Seniors who take part in activities that give the mind a workout may have a significantly reduced risk for developing dementia, report researchers from INSERM, the public health research organization in France. The study was published in the September 15, 2009 issue of the Neurology.
The research team led by Tasnime Akbaraly tracked almost 5,700 people over the age of 65 living in senior communities. The participants reported what kinds of activities they typically engaged in, and how often. The team classified the various activities into four groups: stimulating, passive, physical, and social. After following the participants for four years, the researchers found that 161 had developed some form of dementia.
Interestingly, the other types of activities (passive, physical, and social) did not show the same correlation with dementia risk.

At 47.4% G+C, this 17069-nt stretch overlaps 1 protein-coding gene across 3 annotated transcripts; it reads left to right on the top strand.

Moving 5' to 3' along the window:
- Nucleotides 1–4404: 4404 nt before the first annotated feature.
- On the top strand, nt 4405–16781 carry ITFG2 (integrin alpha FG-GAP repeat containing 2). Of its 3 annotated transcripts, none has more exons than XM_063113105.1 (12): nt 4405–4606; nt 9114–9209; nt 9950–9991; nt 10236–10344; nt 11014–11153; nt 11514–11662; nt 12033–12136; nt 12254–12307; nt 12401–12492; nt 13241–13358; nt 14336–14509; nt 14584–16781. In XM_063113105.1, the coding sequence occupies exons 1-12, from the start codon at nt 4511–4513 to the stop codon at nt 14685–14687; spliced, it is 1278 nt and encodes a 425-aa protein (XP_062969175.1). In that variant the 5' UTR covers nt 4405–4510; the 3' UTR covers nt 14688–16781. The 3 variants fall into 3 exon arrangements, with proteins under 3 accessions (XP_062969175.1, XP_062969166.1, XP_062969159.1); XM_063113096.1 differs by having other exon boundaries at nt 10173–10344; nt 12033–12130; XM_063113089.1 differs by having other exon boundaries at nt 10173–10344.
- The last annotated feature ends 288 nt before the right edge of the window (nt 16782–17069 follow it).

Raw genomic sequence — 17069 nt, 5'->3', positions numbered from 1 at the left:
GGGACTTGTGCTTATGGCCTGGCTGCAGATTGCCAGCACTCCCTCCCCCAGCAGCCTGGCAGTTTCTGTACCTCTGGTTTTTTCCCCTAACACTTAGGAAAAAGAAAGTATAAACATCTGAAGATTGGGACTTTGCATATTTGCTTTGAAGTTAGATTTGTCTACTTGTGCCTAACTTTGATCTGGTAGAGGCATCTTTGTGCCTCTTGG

Analyzing the data, Akbaraly’s team found that seniors who engaged in mentally stimulating activities, like crossword puzzles, art, card playing, and attending movies and theater productions, had a 50% reduced risk for developing dementia if they partook in these activities at least twice weekly. The same results were not found for those who engaged in the activities only once a week.
Interestingly, the other types of activities (passive, physical, and social) did not show the same correlation with dementia risk. For example, watching TV, listening to the radio, gardening, walking, and spending time with friends, showed no effect.
The findings add to a growing body of evidence suggesting that keeping the mind busy and engaged may reduce the odds of developing dementia later on. The researchers underline that their “findings support the hypothesis that cognitively stimulating leisure activities may delay the onset of dementia in community−dwelling elders.”